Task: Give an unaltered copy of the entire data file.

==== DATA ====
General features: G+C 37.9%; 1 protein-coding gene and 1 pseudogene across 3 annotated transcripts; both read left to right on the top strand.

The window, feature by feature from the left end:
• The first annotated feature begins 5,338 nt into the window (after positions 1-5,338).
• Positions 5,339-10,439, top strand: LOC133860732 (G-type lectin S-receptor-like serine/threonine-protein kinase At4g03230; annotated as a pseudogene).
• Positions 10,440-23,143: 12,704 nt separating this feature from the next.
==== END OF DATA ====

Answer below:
General features: G+C 37.9%; 1 protein-coding gene and 1 pseudogene across 3 annotated transcripts; both read left to right on the top strand.

The window, feature by feature from the left end:
• The first annotated feature begins 5,338 nt into the window (after positions 1-5,338).
• Positions 5,339-10,439, top strand: LOC133860732 (G-type lectin S-receptor-like serine/threonine-protein kinase At4g03230; annotated as a pseudogene).
• Positions 10,440-23,143: 12,704 nt separating this feature from the next.